Between 2006 and 2009, the government increased spending on social welfare and education from 2.6% to 5.2% of its GDP. Starting in 2007, when its economy was surpassed by the economic crisis, Ecuador was subject to a number of economic policy reforms by the government that have helped steer the Ecuadorian economy to a sustained, substantial, and focused achievement of financial stability and consistent social policy.[vague] Such policies were expansionary fiscal policies, of access to housing finance, stimulus packs, and limiting the amount of money reserves banks could keep abroad. The Ecuadorian government has made huge investments in education and infrastructure throughout the nation, which have improved the lives of the poor.
On December 12, 2008 President Rafael Correa announced that Ecuador would not pay $30.6m in interest to lenders of a $510m loan, claiming that they were monsters. In addition it claimed that $3.8bn in foreign debt negotiated by previous administrations was illegitimate because it was authorized without executive decree. At the time of the announcement, the country had $5.65bn in cash reserves.
In 2009, economic growth declined to 0.6% during the global recession, accompanied by falling oil prices and a decline in remittances provided by Ecuadorians living and working abroad (a major source of external revenues). Showing signs of recovery in 2010, the economy rebounded and grew by 2.8%. After growth of 7.4% in 2011, Ecuador’s growth averaged 4.5% from 2012-2014.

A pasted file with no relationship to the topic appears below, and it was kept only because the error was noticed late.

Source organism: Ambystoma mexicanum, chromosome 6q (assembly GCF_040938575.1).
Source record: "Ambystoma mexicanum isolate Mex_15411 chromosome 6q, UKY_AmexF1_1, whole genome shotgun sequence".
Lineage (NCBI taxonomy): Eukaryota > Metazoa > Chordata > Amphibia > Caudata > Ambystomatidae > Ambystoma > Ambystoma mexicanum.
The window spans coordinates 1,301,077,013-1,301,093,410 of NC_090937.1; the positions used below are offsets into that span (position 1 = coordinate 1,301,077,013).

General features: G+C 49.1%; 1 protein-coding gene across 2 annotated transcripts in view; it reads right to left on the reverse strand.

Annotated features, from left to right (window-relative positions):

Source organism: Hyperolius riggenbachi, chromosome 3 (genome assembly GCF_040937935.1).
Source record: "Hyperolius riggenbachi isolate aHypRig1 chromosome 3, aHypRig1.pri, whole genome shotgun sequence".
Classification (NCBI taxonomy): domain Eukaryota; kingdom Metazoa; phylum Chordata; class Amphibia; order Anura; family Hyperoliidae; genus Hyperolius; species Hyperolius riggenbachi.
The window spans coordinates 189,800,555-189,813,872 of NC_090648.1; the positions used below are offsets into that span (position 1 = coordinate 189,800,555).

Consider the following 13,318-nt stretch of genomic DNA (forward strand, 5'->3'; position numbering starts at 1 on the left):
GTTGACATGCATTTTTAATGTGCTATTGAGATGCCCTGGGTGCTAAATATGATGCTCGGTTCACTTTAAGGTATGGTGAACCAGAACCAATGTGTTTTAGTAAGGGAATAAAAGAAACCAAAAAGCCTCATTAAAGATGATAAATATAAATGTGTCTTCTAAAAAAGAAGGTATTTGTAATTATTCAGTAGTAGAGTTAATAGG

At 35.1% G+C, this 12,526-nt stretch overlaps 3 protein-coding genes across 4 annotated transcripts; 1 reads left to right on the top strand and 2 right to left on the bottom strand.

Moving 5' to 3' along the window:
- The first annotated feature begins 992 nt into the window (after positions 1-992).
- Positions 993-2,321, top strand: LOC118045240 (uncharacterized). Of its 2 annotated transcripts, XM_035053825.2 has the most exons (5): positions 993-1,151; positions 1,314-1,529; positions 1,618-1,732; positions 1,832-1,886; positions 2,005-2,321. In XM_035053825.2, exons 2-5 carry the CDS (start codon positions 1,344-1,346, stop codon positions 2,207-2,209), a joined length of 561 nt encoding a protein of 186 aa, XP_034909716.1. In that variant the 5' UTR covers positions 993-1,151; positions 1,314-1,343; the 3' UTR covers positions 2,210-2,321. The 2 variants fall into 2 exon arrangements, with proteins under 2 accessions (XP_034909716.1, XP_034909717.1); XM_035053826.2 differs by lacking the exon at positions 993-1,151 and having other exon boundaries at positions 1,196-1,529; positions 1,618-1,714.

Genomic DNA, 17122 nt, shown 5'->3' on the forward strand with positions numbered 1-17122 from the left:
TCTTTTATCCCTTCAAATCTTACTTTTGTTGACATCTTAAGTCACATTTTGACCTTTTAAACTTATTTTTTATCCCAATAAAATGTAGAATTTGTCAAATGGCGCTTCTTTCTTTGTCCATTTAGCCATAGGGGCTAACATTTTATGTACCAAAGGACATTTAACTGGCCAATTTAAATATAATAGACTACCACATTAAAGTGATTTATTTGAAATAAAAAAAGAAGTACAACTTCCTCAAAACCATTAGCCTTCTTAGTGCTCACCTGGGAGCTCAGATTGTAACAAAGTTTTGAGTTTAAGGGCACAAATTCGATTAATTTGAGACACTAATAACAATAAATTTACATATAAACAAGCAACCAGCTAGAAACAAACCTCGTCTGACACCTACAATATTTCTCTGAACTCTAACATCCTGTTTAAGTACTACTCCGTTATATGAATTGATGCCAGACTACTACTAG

Some observers have attributed the high growth to a public investment boom that was fueled by high oil prices and lending from China. According to the U.S. Energy Information Administration, Ecuador was the third largest source of foreign oil to the western United States in 2014. However, in the middle of 2014 after the price of oil declined significantly, Ecuador’s oil earnings fell. As a consequence, the Economist Intelligence Unit (EIU) forecast that Ecuador’s economy would contract slightly in 2015, although the economy ultimately grew by less than half a percent. President Correa’s plans to begin extracting crude oil from the Ishpingo, Tambochoa, and Tiputini field in Yasuní National Park in the Amazon to provide an economic boost did not salvage the economy from going into recession. In 2016, Ecuador’s gross domestic product contracted by 1.6%.